The gender gap seems to be widening in cyber-security.
While it would seem women could help stop a hacker as well as any man could, a recently released survey shows that men are five times more likely than women to consider careers in cyber-security. The survey indicates the reason could be that men more likely receive the training and networking opportunities that would help them be successful in the field.
The survey of some of some 4,000 adults 18-26, released this month, was commissioned by cyber-security firm Raytheon along with the National Cyber Security Alliance. It surveyed adults from countries including the U.S., Qatar, France, Poland, Germany, Saudi Arabia and Japan.
“We have our work cut out for us to encourage young adults to pursue this profession and to address the widening gender gap, particularly here in the U.S,” said Jack Harrington, vice president of cybersecurity and special missions for Raytheon’s intelligence, information and services business.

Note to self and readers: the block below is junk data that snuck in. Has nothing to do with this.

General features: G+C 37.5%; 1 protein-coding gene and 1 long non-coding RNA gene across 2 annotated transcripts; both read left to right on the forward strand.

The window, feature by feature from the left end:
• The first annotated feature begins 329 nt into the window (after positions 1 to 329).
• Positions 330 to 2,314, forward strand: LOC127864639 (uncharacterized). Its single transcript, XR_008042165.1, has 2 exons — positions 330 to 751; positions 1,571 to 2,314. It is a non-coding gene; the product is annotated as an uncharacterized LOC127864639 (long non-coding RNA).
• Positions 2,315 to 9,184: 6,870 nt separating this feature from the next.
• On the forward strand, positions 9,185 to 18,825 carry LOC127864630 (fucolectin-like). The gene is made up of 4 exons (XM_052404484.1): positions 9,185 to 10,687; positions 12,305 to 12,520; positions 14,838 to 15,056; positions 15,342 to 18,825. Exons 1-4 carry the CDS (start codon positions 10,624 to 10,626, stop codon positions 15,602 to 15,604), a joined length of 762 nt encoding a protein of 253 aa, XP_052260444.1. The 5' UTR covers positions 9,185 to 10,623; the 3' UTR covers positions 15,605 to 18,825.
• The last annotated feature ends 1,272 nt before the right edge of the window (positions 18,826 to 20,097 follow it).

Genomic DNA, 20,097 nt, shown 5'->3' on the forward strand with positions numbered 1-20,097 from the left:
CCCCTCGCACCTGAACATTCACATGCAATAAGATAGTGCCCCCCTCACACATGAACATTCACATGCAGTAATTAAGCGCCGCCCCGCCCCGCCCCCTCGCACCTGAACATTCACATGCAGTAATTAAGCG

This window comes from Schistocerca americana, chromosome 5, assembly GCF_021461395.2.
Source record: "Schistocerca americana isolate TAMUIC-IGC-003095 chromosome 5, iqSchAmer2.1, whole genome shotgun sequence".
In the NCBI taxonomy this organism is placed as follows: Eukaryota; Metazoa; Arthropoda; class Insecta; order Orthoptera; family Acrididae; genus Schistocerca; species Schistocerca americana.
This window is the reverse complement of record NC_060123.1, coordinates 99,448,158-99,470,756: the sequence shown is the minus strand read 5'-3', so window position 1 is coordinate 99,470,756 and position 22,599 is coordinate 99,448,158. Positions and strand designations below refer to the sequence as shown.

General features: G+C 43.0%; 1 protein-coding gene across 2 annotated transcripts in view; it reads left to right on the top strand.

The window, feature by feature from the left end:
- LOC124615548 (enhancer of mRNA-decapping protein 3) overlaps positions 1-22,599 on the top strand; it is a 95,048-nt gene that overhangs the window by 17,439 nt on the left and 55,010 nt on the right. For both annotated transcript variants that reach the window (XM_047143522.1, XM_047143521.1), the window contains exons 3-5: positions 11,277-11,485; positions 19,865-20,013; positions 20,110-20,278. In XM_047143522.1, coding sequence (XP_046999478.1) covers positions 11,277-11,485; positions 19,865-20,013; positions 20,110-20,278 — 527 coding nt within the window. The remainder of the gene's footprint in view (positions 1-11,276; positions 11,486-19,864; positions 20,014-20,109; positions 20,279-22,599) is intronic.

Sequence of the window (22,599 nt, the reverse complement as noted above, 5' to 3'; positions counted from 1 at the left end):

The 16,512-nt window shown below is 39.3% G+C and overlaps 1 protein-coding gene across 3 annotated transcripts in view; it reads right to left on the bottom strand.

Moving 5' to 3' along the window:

Fifty-two percent of women surveyed said they felt that no cyber-security programs or activities were available to them, while 39% of men said the same. Male respondents were also twice as likely to say they had spoken with cyber-security professionals.
The survey also highlighted gaps in American postsecondary education: 74% of U.S. women and 57% of U.S. men said schools did not offer the skills that are needed to pursue a degree in computer sciences.